I recently laid out the most outlandish résumé mistakes job seekers made in 2012, based on a survey conducted by CareerBuilder. One job candidate said his main objective was to “make dough,” another talked about her family being in the mob, and one even claimed to speak a nonexistent language.
So, why would job seekers include peculiar content like this on their résumés? At least in some cases, they were probably trying to stand out from the crowd. While these candidates did succeed in catching the attention of their prospective employers—it wasn’t for the right reasons.
OfficeTeam, a global staffing firm that specializes in the placement of highly skilled office and administrative professionals, found that creativity can work for job seekers, if it’s done right.
“Those who have tried to make inroads and haven’t been successful may want to take a risk, [which can work] as long as what they choose to do is in good taste,” says Robert Hosking, executive director of OfficeTeam. “Applicants who decide to use creative job hunting strategies should learn as much as possible about the company and the hiring manager in advance to make sure the approach fits. Anything that could potentially offend or disconcert a potential employer, or disrupt the office, is not a good idea.”
In a recent survey conducted by an independent research firm on behalf of OfficeTeam, human resources managers were asked to recount the most impressive action they have seen or heard an individual take to try to land a position.
The survey is based on telephone interviews with more than 650 HR managers in the U.S. and Canada. Here are some of their responses:
“An applicant walked in with coffee and donuts, and her resume underneath.”
“I’ve had someone outline what he planned to do for the company in his first six months.”
“One job seeker sent a handmade get well card when she heard the hiring manager was under the weather.”
“We had a candidate who contacted our board of directors to try to make his case for being hired.”
“I recall applicants who have impressed me with their overall marketing approach. A few have sent in fancy CDs that contained a video message explaining why they should get the job.”
“Someone applying for a position as a car detailer brought in his own vehicle to demonstrate his skills.”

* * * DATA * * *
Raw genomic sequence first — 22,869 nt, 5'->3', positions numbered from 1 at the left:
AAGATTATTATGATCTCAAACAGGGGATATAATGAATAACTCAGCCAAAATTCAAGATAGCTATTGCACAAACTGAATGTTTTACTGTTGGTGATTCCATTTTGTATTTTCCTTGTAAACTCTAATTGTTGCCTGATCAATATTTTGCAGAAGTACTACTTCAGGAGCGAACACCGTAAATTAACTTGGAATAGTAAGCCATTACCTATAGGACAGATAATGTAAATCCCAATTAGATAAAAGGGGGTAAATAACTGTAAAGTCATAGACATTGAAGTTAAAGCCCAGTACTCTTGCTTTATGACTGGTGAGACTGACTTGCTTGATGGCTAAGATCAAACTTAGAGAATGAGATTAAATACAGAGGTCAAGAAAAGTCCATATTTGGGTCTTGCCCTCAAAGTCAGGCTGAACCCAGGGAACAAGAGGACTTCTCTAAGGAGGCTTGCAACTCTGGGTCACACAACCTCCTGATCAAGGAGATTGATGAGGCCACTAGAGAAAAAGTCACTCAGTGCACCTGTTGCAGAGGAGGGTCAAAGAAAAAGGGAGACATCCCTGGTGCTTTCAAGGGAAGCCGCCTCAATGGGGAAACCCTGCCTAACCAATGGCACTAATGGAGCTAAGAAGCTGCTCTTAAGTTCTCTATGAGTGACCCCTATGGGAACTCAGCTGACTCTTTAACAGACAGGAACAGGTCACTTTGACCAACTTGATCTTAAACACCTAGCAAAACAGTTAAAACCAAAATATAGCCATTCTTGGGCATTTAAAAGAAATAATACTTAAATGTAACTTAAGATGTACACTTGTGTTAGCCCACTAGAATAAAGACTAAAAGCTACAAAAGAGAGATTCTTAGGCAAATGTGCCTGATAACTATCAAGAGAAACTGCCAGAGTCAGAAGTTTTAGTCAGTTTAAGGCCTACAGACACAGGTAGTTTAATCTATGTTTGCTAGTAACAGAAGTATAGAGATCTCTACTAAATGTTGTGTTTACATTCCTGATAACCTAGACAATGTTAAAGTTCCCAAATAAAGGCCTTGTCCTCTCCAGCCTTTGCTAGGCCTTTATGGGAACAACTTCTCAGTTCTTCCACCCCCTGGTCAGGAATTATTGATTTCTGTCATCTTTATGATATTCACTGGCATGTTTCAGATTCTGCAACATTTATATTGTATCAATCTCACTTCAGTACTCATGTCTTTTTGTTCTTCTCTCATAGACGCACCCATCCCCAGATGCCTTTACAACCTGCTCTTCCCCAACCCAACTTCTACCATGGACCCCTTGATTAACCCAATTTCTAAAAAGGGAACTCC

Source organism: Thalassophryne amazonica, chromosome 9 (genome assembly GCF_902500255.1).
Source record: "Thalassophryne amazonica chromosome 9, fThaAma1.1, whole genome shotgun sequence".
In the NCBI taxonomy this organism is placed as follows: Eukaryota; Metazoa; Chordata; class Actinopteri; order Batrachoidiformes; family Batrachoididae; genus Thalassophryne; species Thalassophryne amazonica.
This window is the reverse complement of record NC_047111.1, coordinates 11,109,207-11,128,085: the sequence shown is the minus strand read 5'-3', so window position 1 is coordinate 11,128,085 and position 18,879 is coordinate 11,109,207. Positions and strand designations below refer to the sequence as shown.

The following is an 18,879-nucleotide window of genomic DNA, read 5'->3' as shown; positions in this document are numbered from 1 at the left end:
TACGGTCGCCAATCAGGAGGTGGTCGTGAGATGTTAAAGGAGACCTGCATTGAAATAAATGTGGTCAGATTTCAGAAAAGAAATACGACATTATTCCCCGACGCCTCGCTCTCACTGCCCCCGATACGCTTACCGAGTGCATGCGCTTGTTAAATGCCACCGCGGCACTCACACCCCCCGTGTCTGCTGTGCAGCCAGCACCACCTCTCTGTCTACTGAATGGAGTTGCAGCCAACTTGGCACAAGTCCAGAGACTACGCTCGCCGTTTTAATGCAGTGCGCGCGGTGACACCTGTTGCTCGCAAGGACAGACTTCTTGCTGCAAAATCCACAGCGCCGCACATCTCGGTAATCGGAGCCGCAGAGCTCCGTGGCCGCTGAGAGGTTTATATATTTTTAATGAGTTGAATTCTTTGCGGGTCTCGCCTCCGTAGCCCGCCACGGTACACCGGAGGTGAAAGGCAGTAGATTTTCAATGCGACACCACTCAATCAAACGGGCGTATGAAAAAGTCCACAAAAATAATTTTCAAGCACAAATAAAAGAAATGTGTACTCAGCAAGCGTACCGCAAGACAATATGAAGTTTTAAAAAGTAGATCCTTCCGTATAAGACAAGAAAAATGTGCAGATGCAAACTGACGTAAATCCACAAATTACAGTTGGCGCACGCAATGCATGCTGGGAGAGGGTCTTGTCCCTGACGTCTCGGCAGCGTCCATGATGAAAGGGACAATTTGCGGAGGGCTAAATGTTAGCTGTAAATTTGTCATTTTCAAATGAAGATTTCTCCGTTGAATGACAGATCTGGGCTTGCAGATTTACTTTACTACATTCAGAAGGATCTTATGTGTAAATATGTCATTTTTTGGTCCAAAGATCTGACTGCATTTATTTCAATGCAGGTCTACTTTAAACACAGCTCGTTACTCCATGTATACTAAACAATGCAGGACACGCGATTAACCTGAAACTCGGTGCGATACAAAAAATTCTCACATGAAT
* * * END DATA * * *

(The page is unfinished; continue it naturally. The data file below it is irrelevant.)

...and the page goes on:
“I was impressed by a candidate who prepared an elaborate online portfolio and presentation.”
“One woman showed up with, literally, a suitcase full of binders containing letters of reference, certificates of achievement and other accolades.”
“A job seeker brought in a performance review from his past employer.”
“Unusual job hunting tactics can sometimes help professionals get a foot in the door, but they do carry risk,” Hosking says. “Trying to be too creative can sometimes backfire, as the approach can either be construed as strange, inappropriate or cliché.”
That’s why some professionals shined by going back to basics. “Job seekers who want to play it safe should probably forgo the unusual strategies and focus on more traditional tactics, such as networking and creating a targeted resume,” Hosking says. “Often, perfecting job search basics can get you noticed. There is much to be said about showing up on time for interviews, dressing in professional attire and doing your homework.”
Here’s what impressed hiring managers about applicants who took a more conventional approach:
“One applicant explained what he knew about our company. I was very impressed with his knowledge and research.”
“I had a follow-up email from a candidate immediately after our meeting.”
“I liked the way one job seeker explained his skills in a way that correlated directly to what we needed for the position.”
“A candidate gave me a thank-you note right after the interview.”
“One woman didn’t just recite her skills — she provided many examples of her work.”
“The candidates I recall most are the ones who were persistent in calling to make sure they got the position.”
“An entry-level job applicant arrived for the interview in a three-piece suit.”
“I am impressed when a job seeker arrives on time and is well-dressed. It’s that simple.”
“The most impressive thing to me in any applicant is honesty.”
Consider your field when deciding whether to take a more creative approach or the traditional route, Hosking says. “In a creative industry such as advertising, for example, unorthodox strategies tend to be perceived more positively, but that doesn’t mean unusual tactics are required.”
Ultimately, most employers hire for substance over style. “That’s why it’s so important for applicants to focus on their qualifications,” Hosking says. Candidates should ask themselves, “What do I have to offer this potential employer?” and then look for ways to effectively convey those strengths.